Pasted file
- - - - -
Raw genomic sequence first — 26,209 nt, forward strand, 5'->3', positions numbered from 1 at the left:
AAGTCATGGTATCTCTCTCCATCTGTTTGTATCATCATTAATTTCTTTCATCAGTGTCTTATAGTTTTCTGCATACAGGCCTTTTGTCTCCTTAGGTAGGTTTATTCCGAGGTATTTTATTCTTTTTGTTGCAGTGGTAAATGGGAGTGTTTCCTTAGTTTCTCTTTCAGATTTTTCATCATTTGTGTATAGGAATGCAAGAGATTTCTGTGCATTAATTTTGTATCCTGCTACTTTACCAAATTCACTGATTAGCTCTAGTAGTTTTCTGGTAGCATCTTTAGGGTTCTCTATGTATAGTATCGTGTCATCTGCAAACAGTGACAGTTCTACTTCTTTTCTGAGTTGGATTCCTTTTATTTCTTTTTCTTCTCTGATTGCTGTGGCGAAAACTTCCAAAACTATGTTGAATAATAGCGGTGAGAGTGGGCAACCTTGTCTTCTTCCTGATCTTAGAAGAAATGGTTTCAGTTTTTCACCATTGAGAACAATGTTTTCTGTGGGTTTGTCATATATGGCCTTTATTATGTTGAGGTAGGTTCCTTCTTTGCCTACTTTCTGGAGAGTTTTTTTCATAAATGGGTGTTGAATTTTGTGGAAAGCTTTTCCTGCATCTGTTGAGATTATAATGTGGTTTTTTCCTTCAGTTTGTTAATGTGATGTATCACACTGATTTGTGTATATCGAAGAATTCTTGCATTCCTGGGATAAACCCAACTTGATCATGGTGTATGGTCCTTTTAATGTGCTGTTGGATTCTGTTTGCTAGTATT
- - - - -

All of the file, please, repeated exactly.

Raw genomic sequence first — 26,209 nt, forward strand, 5'->3', positions numbered from 1 at the left:
AAGTCATGGTATCTCTCTCCATCTGTTTGTATCATCATTAATTTCTTTCATCAGTGTCTTATAGTTTTCTGCATACAGGCCTTTTGTCTCCTTAGGTAGGTTTATTCCGAGGTATTTTATTCTTTTTGTTGCAGTGGTAAATGGGAGTGTTTCCTTAGTTTCTCTTTCAGATTTTTCATCATTTGTGTATAGGAATGCAAGAGATTTCTGTGCATTAATTTTGTATCCTGCTACTTTACCAAATTCACTGATTAGCTCTAGTAGTTTTCTGGTAGCATCTTTAGGGTTCTCTATGTATAGTATCGTGTCATCTGCAAACAGTGACAGTTCTACTTCTTTTCTGAGTTGGATTCCTTTTATTTCTTTTTCTTCTCTGATTGCTGTGGCGAAAACTTCCAAAACTATGTTGAATAATAGCGGTGAGAGTGGGCAACCTTGTCTTCTTCCTGATCTTAGAAGAAATGGTTTCAGTTTTTCACCATTGAGAACAATGTTTTCTGTGGGTTTGTCATATATGGCCTTTATTATGTTGAGGTAGGTTCCTTCTTTGCCTACTTTCTGGAGAGTTTTTTTCATAAATGGGTGTTGAATTTTGTGGAAAGCTTTTCCTGCATCTGTTGAGATTATAATGTGGTTTTTTCCTTCAGTTTGTTAATGTGATGTATCACACTGATTTGTGTATATCGAAGAATTCTTGCATTCCTGGGATAAACCCAACTTGATCATGGTGTATGGTCCTTTTAATGTGCTGTTGGATTCTGTTTGCTAGTATT